ended only two hours before his upon a return to this mandamus, death. From the papers thus sub. if they think fit so to return, to mitted to the meeting, we select an state and to explain; and in so extract from a judgment of the thinking it proper that a manda. Court of King's Bench, delivered mus should go for the

purpose

of on the 6th instant, on the motion their making such return, if they for a mandamus to the justices of shall choose so to do, the court is Gloucestersbire, to administer the not only conducted to that conoaths mentioned in the Toleration clusion, by what has been done by Act to Mr. Packer. The court their predecessors upon former oc. said :

casions, but by a regard to the “This is an application for a justice of the remedies the parties mandamus, in which the man swears may have, if they shall be abridged himself to be one of the descrip- of their rights ; because, on a retion of persons who are entitled to turn to the mandamus, if they take these caths, that he is a per- shall return, that he is not a person pretending to holy orders. The son pretending to holy orders, and refusal to admit him so to do, is that that is synonymously, accordupon the ground that he must be ing to the construction in Cater's not only a person pretending to case, pretending to possess holy holy orders, but (opon some sup- orders, if they shall return, that position, that the court have so in point of fact he is not a person decided) that he must also be a pretending to have holy orders, preacher or teacher of a congre- and that he has no orders of any gation; now if the court is not description whatever, then it will prepared to understand in that be open to the party either to copulative sense the words of move to quash that return, if they the statute descriptive of the seve. shall think it insufficient, or to ral different classes, all of whom bring an action upon it, if they are substantively entitled, if they shall think it false in fact; and come fairly and fully within the it does seem to the court, on meaning of the legislature, on a the authority of precedents of comparison of the terms applica. what their predecessors have done ble to each class, to take the respecting other clauses of this oaths, it is unnecessary for us to act, that it may be expedient with consider the question further, in- a view to justice, and to the ulteasmuch as the magistrates have rior remedy of the party, that that not denied that he bore that cha. should be done in this case, he. racter, but have refused him only cause they may, in that case, put because they thought he must have it upon the record, by bringing a conjunct character of another an action for a faise return, and sort, in order to entitle him as a then the construction of this statute person pretending to holy orders; may go by appeal to every court but the meaning of the words in Westminster Hall. The court, “pretending to holy orders,' whether therefore, make the rule absolute.” it can, in reason or in sense be un. After the recital of these docuderstood to mean any thing beyond ments, Mr. John Wilks, the other pretending to have holy orders, Secretary, congratulated the meetwill be open to the magistrates ing on the numerous attendance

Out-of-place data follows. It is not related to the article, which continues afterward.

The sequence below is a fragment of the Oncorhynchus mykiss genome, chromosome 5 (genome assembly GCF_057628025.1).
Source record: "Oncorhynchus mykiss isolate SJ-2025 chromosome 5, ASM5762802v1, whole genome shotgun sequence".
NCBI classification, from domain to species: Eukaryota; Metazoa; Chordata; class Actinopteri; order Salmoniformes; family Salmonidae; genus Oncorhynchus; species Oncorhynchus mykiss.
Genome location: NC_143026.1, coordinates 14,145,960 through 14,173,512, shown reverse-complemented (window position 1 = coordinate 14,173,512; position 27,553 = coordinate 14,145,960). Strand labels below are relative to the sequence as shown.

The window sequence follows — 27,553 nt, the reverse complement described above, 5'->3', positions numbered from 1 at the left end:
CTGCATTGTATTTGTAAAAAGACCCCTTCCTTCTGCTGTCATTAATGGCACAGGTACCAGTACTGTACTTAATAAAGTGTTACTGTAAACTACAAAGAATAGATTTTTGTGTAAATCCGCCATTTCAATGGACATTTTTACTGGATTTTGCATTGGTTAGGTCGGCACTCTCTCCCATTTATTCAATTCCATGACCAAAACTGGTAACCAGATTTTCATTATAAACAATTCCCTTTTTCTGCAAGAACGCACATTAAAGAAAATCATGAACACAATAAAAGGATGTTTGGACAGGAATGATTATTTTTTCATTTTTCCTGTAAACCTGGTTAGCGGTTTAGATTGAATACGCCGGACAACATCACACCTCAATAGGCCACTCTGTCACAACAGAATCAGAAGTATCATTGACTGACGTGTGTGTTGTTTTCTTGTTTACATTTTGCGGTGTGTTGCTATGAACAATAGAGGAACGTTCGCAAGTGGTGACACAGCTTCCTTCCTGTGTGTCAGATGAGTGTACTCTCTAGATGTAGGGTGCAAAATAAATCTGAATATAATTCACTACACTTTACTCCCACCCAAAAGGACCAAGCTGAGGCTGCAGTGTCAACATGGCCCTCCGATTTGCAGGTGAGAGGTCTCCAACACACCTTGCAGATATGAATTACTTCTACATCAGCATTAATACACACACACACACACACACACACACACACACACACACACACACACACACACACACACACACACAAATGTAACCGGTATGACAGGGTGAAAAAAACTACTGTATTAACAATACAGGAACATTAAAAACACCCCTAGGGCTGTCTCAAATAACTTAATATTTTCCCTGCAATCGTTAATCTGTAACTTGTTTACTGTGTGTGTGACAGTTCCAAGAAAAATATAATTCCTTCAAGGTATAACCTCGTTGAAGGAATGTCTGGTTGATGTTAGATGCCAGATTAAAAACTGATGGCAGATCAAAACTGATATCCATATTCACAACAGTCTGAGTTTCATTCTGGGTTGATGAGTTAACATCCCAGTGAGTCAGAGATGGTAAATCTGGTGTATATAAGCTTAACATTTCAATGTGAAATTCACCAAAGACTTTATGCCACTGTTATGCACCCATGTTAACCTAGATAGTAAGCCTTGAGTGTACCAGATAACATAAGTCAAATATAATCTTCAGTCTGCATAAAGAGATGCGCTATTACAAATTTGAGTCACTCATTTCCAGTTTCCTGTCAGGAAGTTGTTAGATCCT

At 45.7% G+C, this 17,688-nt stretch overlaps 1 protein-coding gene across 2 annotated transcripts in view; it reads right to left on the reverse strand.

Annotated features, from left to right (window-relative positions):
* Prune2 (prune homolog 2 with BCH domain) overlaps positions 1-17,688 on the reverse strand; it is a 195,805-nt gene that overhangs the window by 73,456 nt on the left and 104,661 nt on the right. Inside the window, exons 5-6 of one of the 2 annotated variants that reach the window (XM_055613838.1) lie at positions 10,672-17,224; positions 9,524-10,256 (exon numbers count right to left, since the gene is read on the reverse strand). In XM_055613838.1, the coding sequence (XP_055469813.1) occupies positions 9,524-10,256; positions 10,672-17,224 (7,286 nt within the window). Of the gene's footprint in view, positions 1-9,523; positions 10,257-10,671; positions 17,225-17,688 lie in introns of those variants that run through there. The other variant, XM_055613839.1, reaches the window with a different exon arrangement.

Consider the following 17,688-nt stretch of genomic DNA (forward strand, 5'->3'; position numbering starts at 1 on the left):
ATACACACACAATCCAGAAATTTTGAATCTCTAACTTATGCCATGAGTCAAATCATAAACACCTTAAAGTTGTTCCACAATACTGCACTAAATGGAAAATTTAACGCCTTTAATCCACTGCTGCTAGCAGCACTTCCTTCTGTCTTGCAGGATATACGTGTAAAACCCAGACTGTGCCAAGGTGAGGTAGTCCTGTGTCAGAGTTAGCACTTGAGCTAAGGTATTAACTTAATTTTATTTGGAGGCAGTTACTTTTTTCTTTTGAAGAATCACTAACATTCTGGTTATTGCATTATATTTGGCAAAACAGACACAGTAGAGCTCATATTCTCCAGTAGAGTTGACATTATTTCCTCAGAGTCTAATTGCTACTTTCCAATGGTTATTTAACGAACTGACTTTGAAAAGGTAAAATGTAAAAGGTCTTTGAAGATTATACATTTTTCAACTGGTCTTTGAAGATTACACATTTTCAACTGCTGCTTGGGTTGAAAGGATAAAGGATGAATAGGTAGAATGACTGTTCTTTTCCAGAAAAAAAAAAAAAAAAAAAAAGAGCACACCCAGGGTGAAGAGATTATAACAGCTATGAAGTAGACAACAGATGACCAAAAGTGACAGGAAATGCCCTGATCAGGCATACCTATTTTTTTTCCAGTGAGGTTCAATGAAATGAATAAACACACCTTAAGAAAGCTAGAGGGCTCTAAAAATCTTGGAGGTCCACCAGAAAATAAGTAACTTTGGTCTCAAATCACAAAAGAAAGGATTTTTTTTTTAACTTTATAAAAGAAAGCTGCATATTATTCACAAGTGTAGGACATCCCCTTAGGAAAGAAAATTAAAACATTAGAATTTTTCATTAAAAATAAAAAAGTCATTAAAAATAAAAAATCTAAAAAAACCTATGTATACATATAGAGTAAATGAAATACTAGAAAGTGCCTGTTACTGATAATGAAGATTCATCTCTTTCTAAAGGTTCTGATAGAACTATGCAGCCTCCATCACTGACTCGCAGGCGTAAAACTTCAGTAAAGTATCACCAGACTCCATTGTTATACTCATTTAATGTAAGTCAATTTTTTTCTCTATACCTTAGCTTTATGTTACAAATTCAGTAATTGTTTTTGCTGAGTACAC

VOL, VII.

3 E